Musings on mobile, clouds and the post-PC world – design for the task

By June 14, 2011Uncategorized

Today I attended a breakfast meeting with Werner Vogels CTO of and am writing this post during the lunch break at the Money in Mobile conference here in London.  Maybe unsurprisingly the conversation at both events has revolved around mobile and cloud services.

I’ve written about Spotify and other cloud services enough that regular readers won’t be surprised when I write that I think that all services are headed to the cloud – access and collaboration are simply much much more convenient that way.  If my music is available via the cloud then I don’t have to worry about carrying any specific device with me, ditto if I use Evernote or Dropbox for file management etc., and I think that convenience trumps everything other than having the right device on hand to complete the tasks you want to do.  For example – Evernote is fantastic for reading notes on my iPhone and Blackberry, but it isn’t much good for creating them, at least not for long notes.  For that I want a task suitable device which has a bigger screen and probably a keyboard, and hence I carry my laptop around with me to take meeting notes even though it is a bit of a pain to lug around.

Ross Sleight of mobile marketing agency Somo talked a lot about this notion of ‘task suitability’ on a panel at the conference today as part of a discussion about whether we are heading for a post-PC world as tablets take over.  His belief is that tablets are suited for many tasks, particularly consuming media, but not so good for others, particularly creating media and using heavy duty applications (e.g. finance and HR).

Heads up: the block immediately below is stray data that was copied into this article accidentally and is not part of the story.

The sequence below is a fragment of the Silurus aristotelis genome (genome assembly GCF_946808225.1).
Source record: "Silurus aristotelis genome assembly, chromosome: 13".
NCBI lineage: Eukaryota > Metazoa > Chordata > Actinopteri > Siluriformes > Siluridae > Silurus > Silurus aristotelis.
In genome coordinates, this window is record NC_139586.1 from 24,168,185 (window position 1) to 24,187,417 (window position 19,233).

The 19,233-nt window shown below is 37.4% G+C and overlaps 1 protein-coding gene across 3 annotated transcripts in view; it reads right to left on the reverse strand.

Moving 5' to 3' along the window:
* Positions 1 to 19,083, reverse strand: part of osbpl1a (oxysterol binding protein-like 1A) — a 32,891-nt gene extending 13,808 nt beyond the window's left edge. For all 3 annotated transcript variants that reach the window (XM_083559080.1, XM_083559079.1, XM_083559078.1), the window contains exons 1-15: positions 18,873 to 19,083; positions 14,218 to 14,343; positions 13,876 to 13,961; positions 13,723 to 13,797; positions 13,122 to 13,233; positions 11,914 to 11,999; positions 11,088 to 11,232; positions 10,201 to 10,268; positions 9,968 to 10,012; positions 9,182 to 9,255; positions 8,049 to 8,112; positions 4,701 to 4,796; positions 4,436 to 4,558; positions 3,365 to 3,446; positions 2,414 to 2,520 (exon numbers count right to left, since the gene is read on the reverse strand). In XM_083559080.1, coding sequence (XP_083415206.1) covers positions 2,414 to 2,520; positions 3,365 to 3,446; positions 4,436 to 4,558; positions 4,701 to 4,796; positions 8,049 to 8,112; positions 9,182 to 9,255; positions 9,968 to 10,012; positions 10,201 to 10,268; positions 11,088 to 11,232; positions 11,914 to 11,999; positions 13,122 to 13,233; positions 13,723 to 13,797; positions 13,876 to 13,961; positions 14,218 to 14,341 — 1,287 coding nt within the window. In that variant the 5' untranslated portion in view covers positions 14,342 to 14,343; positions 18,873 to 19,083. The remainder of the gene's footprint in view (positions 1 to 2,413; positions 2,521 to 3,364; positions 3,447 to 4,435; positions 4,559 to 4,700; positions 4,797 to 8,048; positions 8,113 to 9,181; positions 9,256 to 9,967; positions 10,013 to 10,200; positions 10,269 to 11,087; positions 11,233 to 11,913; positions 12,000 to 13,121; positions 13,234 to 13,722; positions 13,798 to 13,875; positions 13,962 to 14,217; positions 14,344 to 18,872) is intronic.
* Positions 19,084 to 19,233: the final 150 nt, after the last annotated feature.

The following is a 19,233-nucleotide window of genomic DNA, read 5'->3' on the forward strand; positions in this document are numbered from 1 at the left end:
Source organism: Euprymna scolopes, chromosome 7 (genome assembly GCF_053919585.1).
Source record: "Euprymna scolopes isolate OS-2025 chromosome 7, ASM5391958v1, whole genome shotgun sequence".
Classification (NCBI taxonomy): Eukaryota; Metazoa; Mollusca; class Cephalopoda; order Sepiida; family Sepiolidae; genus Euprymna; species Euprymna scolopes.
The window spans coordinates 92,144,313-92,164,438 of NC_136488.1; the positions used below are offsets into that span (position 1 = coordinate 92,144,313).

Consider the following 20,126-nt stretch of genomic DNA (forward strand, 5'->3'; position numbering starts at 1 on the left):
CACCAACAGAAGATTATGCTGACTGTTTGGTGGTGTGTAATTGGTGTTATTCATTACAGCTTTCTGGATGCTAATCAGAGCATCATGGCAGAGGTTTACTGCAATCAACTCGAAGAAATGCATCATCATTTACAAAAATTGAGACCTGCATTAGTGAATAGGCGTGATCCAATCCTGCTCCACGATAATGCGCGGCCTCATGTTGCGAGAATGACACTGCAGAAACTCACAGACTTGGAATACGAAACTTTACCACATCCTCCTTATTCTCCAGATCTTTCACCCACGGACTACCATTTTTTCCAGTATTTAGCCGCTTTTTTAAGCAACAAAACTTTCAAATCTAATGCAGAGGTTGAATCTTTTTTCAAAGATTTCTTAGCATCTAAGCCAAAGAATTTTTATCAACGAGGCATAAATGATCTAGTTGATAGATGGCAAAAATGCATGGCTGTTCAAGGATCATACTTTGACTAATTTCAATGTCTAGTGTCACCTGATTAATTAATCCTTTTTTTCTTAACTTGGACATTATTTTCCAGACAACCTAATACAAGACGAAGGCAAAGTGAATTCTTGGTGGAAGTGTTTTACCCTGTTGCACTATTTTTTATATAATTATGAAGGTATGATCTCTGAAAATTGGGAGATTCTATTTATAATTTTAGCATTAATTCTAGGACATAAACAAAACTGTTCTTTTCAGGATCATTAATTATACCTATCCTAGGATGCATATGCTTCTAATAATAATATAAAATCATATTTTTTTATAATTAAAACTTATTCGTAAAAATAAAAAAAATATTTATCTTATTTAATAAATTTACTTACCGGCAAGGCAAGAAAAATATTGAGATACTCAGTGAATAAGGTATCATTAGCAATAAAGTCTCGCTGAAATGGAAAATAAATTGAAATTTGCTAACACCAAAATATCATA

That matches with my device use.  The main reason I carry a laptop around rather than my iPad is so that I can write blog posts and quickly process emails.  The iPad isn’t task suitable for those activities – it is doable, but too slow and painful.  (One of the reasons I recently bought an ASUS Android tablet with a detachable keyboard is to get the best of both worlds.)

The main reason that all this is interesting for me is in helping startups to figure out what devices and platforms they should develop for.  Thanks to Ross I now have a simpler answer – they should look at the way the service is (or will be) used and design for the devices and platforms that have the closest match.  If that is a music service then listening is the main use case and that should probably happen on mobile, maybe with periodic activity on the web to update settings and playlists, if it is video editing then a big screen and a keyboard will be key and the focus should be the computer and this will also be the case for most work oriented services.